Desert Cleansing: Royston Langdon loves Tucson ‘for personal reasons’

Royston Langdon is best known as Spacehog’s vocalist, but he said he is a songwriter first.

The English rocker shows that talent on his second solo project, the six-track EP Chains, which is set for release on Oct. 29. Besides his songs, Chains includes covers of David Bowie and Iggy Pop songs. 

Fans can hear those songs when he opens for the Psychedelic Furs at the Rialto Theatre. Tucson, he said, is a meaningful place for him, personally. 

“It’s for personal reasons,” Langdon said. “I’m not going to go into it too much because they’re personal. But I feel like the desert, generally, is a great source of energy. It’s cleansing. It feels very clean to me. I was just talking to someone about it. The sun is this whole disinfectant, especially for an Englishman who has never seen a shadow in his life.”

Being in Tucson allowed Langdon to find what was important in his life and grow as a man. The city, he added, was “the start of a really great part of my life of the last 10 years.

“That was a great place to begin again and find a new way of living. I know it quite well. I was there for a considerable time.”

Other than Tucson, Langdon is inspired by everyday life. He takes those bits and spins it into songs that are “recorded in one way or another.” 

“I just write about however I feel that particular day,” added Langdon, who was formerly married to Steven Tyler’s daughter, Liv.

Chains is a little more upbeat than my last record,” he said. “I’m really pleased with how it came out. Songwriting is part of my makeup that goes back a long time, before I existed. I don’t know. I do have a curiosity and a way of seeing the world that I don’t think is necessarily unique.”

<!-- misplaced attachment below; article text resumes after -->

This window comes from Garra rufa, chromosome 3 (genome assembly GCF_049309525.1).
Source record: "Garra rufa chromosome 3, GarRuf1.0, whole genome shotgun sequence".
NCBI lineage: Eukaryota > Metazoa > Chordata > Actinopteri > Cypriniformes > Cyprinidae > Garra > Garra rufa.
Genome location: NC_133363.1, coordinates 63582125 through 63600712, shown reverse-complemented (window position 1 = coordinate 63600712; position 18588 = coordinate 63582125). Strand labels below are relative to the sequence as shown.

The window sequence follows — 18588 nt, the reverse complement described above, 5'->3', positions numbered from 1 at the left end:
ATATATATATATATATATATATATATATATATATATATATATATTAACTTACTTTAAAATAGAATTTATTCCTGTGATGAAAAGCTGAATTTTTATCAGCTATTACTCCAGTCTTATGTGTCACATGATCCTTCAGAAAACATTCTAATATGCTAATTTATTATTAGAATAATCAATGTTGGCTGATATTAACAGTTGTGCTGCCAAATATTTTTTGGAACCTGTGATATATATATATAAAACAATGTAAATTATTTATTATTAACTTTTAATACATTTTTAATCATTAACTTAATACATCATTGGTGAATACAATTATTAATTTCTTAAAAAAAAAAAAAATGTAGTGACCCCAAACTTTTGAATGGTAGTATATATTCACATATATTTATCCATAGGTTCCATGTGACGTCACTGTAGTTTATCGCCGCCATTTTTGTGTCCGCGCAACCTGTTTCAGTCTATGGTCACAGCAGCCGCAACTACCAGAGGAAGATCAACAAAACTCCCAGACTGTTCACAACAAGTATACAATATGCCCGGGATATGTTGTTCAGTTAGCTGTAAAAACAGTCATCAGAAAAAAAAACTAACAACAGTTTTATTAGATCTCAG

The lead single of Chains is “Halfway Home,” which, he said, was written with a sense of urgency. He is at a crossroads but still full of life. 

“Perhaps, with the benefit of a small amount of wisdom, I feel more aware now (than ever before) that one is emotionally always halfway between life and death.

“I’m lucky I survive. Many of my peers have not. To that end, the song is about accepting where we’re at in this very moment and, let’s face it, we’ve all been locked up for a while. I, for one, have given rise to the feeling that there’s not a hell of a lot of time left, so let’s get on with it.”

On this tour, the Los Angeles-based musician will play an acoustic set while next year will offer an electric, full-band jaunt.

“There is something really freeing about standing on the stage alone and seeing where it goes, and having the audience being in a swimming pool—a conscious swimming pool. Sometimes it happens and sometimes it doesn’t. The COVID thing made us aware of how important the human experience is. In our culture, to be a small part of that, is an immense feeling of joy.”  

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